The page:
How to Create Cheap Shade for Your Porch
by Reader Contributors
Does your porch get too hot to enjoy? Try one of these frugal methods for creating shade for your porch on a budget.
Dear Dollar Stretcher,
We are fortunate to have a screened porch, but the morning and afternoon sun make it uncomfortable when it’s hot. I looked at purchasing matchstick blinds at local stores, but they’re too expensive for our budget.
Do any of your readers have a better (and cheaper) solution? To really make it challenging, I don’t have a sewing machine and hate to sew! Any ideas on how I can create cheap shade for my porch will be appreciated.
Mary in VA
Try using sheets! You can put up an inexpensive rod and use the larger hem to slip on the rod. (Cut a small slit in each end.) Using multicolor ties, shoe laces, etc. you can tie them up when you don’t need them like the expensive ballon-type curtains. You have lots of choices to choose from and lots of times you can pick up sheets at yard sales for next to nothing!
You can also do this for rooms for kids and a quick change of pace in the summer when you want more air to flow thru! Happy Shading!
Debi in F’burg. VA
I have used lattice for just about everything from providing a screen for my compost, enclosing the bottom of my deck, making inexpensive “shutter lookalikes” for my windows, and also providing shade. One sheet is probably all you would need, cut to match your needs. You will be amazed how much it filters the light.
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Woven Straw Mats
At our local Walmart, they sell these beach mats woven of straw for $1.00 each. They can be attached with a staple gun easily along the tops, with the sewn in “ties” positioned on each side of the top and then you can “draw” them up whenever you please by simply rolling them up and tying the ties to hold them up.
Vine is Fine
You don’t say what part of the country you are in, but I would consider planting some type of vine or tall plant. To be really savvy, plant some kind of climbing vine that you can harvest food off of. Peas, butter or lima beans, lots of peas will climb fast and give shade.
For long term relief plant a shade tree, but annual plants can tide you over until the tree matures. If you rent, get large containers to hold the plants and provide a trellis.
Paper Porch Shades
Check out the pleated paper shades available at home improvement warehouses for about $3-$4 each. They come with an adhesive strip at the top which will stick to a window frame or directly on the glass. They are easily trimmed with scissors to any width and length. I think they only come in white, but that would give maximum reflection of sunlight anyway.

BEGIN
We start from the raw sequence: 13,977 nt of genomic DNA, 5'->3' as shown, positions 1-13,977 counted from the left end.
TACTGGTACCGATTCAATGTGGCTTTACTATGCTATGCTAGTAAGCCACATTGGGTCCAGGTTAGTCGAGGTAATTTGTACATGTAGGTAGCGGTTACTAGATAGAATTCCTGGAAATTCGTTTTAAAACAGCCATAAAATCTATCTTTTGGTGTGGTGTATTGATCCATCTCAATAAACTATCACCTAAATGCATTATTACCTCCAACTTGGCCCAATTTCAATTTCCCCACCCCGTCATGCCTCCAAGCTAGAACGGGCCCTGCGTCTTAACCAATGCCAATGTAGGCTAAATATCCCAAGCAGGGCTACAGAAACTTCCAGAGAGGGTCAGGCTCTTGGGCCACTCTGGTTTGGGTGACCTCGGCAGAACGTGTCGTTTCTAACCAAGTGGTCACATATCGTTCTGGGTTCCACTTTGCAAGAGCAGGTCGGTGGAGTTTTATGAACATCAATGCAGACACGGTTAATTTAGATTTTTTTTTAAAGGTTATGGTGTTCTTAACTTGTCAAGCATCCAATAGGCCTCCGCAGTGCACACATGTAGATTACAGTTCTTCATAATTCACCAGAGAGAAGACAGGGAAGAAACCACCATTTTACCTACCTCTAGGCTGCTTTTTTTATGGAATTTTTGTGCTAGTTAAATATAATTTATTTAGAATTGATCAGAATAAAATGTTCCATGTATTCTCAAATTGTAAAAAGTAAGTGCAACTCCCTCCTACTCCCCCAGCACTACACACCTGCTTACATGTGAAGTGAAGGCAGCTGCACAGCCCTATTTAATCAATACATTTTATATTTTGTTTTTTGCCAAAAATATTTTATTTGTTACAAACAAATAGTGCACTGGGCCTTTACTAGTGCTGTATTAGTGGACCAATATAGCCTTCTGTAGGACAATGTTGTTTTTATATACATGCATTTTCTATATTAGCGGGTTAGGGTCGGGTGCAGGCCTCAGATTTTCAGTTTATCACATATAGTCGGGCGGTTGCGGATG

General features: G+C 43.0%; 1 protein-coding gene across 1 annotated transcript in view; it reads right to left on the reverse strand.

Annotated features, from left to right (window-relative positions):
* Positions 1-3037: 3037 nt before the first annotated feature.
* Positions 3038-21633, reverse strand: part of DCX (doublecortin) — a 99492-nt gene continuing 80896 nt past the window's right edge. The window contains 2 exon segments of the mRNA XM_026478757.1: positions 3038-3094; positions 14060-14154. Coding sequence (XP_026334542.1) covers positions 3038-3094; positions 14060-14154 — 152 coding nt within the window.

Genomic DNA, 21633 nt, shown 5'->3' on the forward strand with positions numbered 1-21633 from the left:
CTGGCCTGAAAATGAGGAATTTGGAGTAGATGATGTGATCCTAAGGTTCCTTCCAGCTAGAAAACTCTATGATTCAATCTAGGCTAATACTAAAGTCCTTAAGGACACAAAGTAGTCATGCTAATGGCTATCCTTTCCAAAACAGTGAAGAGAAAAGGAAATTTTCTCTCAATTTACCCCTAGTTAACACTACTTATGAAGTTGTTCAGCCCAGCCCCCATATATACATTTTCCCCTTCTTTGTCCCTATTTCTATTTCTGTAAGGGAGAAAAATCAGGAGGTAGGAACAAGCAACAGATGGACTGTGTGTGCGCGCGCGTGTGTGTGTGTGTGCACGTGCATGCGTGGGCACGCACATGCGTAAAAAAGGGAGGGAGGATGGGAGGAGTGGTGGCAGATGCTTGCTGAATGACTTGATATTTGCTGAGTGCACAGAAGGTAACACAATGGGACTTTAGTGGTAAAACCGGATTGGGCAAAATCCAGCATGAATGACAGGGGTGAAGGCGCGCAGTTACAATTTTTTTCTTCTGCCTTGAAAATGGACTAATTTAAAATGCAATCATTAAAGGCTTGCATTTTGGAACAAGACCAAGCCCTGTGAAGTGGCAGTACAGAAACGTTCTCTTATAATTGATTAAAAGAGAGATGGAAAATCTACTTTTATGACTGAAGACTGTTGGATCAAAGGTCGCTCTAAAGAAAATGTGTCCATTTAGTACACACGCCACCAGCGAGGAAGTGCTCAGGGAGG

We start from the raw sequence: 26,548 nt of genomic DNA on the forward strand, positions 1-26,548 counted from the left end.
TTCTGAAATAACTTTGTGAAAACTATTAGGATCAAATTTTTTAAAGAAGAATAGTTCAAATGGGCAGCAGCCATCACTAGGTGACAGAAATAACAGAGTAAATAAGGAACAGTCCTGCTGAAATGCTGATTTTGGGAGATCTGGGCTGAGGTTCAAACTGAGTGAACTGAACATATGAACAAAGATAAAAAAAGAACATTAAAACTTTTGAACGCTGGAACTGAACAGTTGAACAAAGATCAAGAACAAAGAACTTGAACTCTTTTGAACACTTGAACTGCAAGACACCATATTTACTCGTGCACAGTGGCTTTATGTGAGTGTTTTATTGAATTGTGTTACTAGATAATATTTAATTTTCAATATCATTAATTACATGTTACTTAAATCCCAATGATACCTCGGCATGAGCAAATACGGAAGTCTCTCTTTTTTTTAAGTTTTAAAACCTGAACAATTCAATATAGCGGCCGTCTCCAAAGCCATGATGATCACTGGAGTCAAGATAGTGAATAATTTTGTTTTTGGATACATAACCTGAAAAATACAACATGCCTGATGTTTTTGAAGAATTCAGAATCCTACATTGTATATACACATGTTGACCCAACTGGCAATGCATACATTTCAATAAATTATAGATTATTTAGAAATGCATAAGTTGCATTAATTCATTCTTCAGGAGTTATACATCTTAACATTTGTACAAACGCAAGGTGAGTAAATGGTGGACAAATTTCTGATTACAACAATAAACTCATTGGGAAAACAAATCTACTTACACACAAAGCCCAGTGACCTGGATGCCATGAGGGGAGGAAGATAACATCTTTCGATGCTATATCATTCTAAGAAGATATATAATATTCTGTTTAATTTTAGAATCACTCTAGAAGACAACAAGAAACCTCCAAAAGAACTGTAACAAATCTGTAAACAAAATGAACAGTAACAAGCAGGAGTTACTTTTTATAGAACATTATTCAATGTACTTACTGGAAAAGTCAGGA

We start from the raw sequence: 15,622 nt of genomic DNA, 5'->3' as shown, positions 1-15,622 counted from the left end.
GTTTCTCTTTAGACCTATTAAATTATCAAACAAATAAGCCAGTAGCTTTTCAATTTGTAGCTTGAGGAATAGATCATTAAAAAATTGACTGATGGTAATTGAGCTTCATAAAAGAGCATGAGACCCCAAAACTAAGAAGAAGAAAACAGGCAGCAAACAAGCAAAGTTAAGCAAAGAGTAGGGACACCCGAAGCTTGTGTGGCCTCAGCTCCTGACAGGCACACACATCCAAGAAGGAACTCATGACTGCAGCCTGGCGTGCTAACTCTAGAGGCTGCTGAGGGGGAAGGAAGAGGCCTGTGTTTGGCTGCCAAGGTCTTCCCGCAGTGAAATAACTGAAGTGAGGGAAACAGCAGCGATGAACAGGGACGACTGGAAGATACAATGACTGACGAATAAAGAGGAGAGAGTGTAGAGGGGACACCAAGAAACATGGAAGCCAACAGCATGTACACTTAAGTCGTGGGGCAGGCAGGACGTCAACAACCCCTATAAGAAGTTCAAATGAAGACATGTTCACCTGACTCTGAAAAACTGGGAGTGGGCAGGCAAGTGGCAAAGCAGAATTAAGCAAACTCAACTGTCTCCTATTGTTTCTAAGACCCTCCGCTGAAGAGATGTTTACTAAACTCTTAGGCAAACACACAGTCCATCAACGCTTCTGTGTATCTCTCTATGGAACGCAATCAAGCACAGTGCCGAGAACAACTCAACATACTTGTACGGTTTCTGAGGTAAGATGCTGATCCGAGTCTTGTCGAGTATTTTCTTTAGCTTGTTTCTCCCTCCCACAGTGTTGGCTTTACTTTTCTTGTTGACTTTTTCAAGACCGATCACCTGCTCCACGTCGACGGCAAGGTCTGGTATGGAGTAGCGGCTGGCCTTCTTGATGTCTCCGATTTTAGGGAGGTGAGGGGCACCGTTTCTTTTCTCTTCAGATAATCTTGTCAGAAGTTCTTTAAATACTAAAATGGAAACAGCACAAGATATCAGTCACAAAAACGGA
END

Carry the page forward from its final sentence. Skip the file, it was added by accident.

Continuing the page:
Once they’re hung, two plastic clips will allow any length you desire. Although they are sold as a “temporary” window covering for when you need instant privacy, they can last for years.
Related: 11 Ways to Save at Home Depot
‘Sun Block’ Material
There is a black material that they sell in hardware stores that effectively blocks out most of the sun’s ray and can be rigged to roll up when you don’t want it there. I lived in the Mohave Desert, CA where this material is very popular to reduce the sun and the heat associated with it. It is almost like the black material you can put in your garden to prevent weeds and it is sold by the yard from a bolt so you can have it cut to whatever size you need it.
Plastic Porch Shades
You can buy inexpensive pull down shades which come in a variety of widths and lengths and decorate them in a plethora of different ways. One is to paint them with designs using acrylic paint, then sealing them. Another is to use fusible webbing to iron on the fabric of your choice.
There is also a spray on adhesive which works well. This works beautifully because you can choose fabric to compliment the cushions or pillows on your porch furniture. Or you could use pre-made foam stamps to create a painted design on the shades.
Shower Curtain Solution
Purchase some expandable curtain rods or shower curtain rods. Go to a dollar or discount department store and buy plain, light colored nylon/fabric shower curtains (not plastic, and not the fancy ones with the pouf valances since they will collect bugs and dirt) and hanger rings.
You’ll be able to block out the sun, but pull them aside like regular curtains as well. When they get dirty, throw them in the washer (if you get light colors you can use bleach) and dry in the dryer.
Reviewed June 2021
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